Background: Cervical auscultation (i.e. listening to swallowing sounds) is the most commonly used technique in adjuvant to the clinical feeding examination by speech-language pathologists worldwide to assess for oropharyngeal aspiration risk in children. Despite its relative popularity in clinical practice, little is known on the clinical utility of cervical auscultation within a paediatric population.
Objective: To determine the diagnostic test accuracy of the clinical feeding examination with cervical auscultation in the detection of aspiration in children.
Type of review: Narrative review. Prospero Registration: CRD42017081467 Search strategy: Medline/Pub Med, Embase, CINAHL, AustHealth, Cochrane and UQ (Scopus) were searched up until October 2017. Specifically, the search terms used were: (((oropharyngeal OR respiratory) aspiration) AND (child* OR pediatr* OR paediatr*) and (cervical auscultation OR swallow sounds OR swallowing sounds OR accelerometry OR swallowing acoustics)). The search strategy also included scanning reference lists and citations of retrieved studies.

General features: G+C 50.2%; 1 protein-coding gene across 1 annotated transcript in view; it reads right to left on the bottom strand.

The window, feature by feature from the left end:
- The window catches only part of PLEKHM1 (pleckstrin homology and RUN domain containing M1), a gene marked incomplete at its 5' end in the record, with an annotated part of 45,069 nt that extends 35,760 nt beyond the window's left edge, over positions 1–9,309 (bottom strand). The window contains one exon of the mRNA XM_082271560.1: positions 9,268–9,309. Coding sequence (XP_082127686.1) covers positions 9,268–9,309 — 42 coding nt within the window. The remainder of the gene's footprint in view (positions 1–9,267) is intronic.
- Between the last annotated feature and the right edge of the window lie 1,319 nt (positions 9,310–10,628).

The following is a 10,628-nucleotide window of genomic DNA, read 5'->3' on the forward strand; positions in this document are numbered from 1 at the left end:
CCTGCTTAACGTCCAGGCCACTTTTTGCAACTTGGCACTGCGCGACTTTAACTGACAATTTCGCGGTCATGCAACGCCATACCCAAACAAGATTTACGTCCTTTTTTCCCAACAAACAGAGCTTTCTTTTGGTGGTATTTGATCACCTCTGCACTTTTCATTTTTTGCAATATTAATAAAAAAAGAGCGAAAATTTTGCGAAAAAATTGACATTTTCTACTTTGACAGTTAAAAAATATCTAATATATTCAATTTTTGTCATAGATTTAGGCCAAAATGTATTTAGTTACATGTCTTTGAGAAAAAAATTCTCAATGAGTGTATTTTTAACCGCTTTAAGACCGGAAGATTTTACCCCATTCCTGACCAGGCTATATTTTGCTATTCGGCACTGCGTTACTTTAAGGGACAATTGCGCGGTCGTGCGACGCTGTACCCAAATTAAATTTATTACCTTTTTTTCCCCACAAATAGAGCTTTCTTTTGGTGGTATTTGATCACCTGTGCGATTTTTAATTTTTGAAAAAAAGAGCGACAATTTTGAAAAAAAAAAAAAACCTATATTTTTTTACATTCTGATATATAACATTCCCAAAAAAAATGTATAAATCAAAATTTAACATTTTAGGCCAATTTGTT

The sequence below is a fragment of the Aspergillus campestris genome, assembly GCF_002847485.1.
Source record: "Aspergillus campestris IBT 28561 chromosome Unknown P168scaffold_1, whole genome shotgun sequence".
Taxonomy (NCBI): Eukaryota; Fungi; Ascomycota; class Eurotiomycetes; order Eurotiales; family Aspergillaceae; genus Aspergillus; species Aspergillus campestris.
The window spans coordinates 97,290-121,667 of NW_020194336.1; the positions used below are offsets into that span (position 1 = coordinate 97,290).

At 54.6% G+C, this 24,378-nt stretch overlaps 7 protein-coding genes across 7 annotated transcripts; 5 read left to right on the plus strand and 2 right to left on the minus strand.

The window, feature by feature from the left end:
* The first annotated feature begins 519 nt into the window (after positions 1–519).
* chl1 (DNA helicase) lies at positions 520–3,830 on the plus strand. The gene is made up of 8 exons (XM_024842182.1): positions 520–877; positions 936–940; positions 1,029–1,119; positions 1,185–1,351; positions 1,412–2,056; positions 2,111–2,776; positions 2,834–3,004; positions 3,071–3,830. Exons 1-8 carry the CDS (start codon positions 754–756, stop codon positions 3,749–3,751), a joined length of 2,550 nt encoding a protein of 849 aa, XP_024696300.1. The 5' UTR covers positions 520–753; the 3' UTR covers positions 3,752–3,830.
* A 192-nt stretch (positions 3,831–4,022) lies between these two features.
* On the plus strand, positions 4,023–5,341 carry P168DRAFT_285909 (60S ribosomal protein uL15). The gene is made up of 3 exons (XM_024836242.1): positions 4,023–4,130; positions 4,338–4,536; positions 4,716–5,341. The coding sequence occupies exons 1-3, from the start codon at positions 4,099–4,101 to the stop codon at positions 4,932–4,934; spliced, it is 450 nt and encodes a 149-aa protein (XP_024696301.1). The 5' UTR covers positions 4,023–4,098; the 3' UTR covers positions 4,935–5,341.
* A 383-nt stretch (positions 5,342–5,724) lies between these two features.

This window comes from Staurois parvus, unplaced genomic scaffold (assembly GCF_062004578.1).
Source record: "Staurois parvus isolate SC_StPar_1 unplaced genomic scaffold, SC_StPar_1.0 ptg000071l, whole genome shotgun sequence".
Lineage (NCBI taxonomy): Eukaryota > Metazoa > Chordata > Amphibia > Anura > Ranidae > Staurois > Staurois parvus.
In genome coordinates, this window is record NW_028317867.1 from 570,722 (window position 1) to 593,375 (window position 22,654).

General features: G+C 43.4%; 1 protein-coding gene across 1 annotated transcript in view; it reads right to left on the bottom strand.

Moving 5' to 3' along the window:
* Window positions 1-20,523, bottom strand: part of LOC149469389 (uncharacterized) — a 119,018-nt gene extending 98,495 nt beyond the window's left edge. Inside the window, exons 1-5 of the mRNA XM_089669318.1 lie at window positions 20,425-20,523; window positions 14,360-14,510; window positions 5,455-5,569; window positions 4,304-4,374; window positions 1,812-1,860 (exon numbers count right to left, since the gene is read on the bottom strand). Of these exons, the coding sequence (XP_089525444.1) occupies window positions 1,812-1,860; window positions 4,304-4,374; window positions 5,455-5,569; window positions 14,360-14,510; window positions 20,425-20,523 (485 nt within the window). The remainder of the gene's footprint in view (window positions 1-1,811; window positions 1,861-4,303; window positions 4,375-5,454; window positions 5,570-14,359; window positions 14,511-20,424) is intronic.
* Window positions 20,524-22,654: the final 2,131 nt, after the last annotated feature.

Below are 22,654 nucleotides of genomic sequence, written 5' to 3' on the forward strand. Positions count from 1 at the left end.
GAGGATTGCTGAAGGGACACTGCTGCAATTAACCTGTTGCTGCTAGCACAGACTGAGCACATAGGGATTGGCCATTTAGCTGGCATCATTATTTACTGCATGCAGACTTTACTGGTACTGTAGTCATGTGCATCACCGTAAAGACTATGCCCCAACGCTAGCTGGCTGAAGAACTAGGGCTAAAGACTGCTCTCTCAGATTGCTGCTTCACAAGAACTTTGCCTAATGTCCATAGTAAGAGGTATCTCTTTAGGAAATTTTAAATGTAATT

Evaluation method: Extracted studies were reviewed by two independent reviewers. Methodological quality of studies was assessed using the QUADAS-2 tool.
Results: Only one study met inclusion criteria for this review, which had a bias for flow and timing. Use of cervical auscultation in conjunction with the clinical feeding examination to predict aspiration had a positive predictor value (PPV) of only 0.49 (0.31-0.66), indicating potential over-prediction of aspiration when cervical auscultation is used. In contrast a high NPV of 0.92 (0.78-0.98) was reported indicating that cervical auscultation is useful at ruling out aspiration in children.
Conclusion: This review highlights the paucity of research studies assessing the accuracy of cervical auscultation as an adjuvant to the clinical feeding examination in aspiration detection within the paediatric population.